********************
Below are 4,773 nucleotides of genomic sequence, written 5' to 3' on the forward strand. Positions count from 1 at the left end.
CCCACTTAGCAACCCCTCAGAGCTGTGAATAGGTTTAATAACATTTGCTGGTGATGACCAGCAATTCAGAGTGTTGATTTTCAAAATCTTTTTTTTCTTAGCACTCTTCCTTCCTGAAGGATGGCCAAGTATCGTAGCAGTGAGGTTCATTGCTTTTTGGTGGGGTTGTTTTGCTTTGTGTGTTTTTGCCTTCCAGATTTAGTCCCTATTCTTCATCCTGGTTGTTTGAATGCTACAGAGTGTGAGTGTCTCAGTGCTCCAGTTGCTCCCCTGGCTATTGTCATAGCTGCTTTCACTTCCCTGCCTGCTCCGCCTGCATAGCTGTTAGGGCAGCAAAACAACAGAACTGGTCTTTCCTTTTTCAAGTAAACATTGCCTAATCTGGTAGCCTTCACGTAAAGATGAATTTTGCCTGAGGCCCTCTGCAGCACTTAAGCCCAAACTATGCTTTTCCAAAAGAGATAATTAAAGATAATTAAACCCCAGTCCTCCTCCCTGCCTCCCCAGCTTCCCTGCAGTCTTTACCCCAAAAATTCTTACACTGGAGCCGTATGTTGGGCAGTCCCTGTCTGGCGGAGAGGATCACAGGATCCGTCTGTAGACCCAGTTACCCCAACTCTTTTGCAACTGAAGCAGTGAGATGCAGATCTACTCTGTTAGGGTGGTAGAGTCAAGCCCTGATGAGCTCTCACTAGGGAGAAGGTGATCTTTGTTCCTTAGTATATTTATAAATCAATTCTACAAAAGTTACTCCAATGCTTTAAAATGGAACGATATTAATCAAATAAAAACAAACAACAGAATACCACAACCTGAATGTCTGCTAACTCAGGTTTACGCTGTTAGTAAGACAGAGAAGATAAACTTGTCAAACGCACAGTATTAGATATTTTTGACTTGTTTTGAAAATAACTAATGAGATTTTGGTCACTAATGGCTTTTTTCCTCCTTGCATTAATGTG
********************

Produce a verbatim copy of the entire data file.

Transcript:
Below are 4,773 nucleotides of genomic sequence, written 5' to 3' on the forward strand. Positions count from 1 at the left end.
CCCACTTAGCAACCCCTCAGAGCTGTGAATAGGTTTAATAACATTTGCTGGTGATGACCAGCAATTCAGAGTGTTGATTTTCAAAATCTTTTTTTTCTTAGCACTCTTCCTTCCTGAAGGATGGCCAAGTATCGTAGCAGTGAGGTTCATTGCTTTTTGGTGGGGTTGTTTTGCTTTGTGTGTTTTTGCCTTCCAGATTTAGTCCCTATTCTTCATCCTGGTTGTTTGAATGCTACAGAGTGTGAGTGTCTCAGTGCTCCAGTTGCTCCCCTGGCTATTGTCATAGCTGCTTTCACTTCCCTGCCTGCTCCGCCTGCATAGCTGTTAGGGCAGCAAAACAACAGAACTGGTCTTTCCTTTTTCAAGTAAACATTGCCTAATCTGGTAGCCTTCACGTAAAGATGAATTTTGCCTGAGGCCCTCTGCAGCACTTAAGCCCAAACTATGCTTTTCCAAAAGAGATAATTAAAGATAATTAAACCCCAGTCCTCCTCCCTGCCTCCCCAGCTTCCCTGCAGTCTTTACCCCAAAAATTCTTACACTGGAGCCGTATGTTGGGCAGTCCCTGTCTGGCGGAGAGGATCACAGGATCCGTCTGTAGACCCAGTTACCCCAACTCTTTTGCAACTGAAGCAGTGAGATGCAGATCTACTCTGTTAGGGTGGTAGAGTCAAGCCCTGATGAGCTCTCACTAGGGAGAAGGTGATCTTTGTTCCTTAGTATATTTATAAATCAATTCTACAAAAGTTACTCCAATGCTTTAAAATGGAACGATATTAATCAAATAAAAACAAACAACAGAATACCACAACCTGAATGTCTGCTAACTCAGGTTTACGCTGTTAGTAAGACAGAGAAGATAAACTTGTCAAACGCACAGTATTAGATATTTTTGACTTGTTTTGAAAATAACTAATGAGATTTTGGTCACTAATGGCTTTTTTCCTCCTTGCATTAATGTG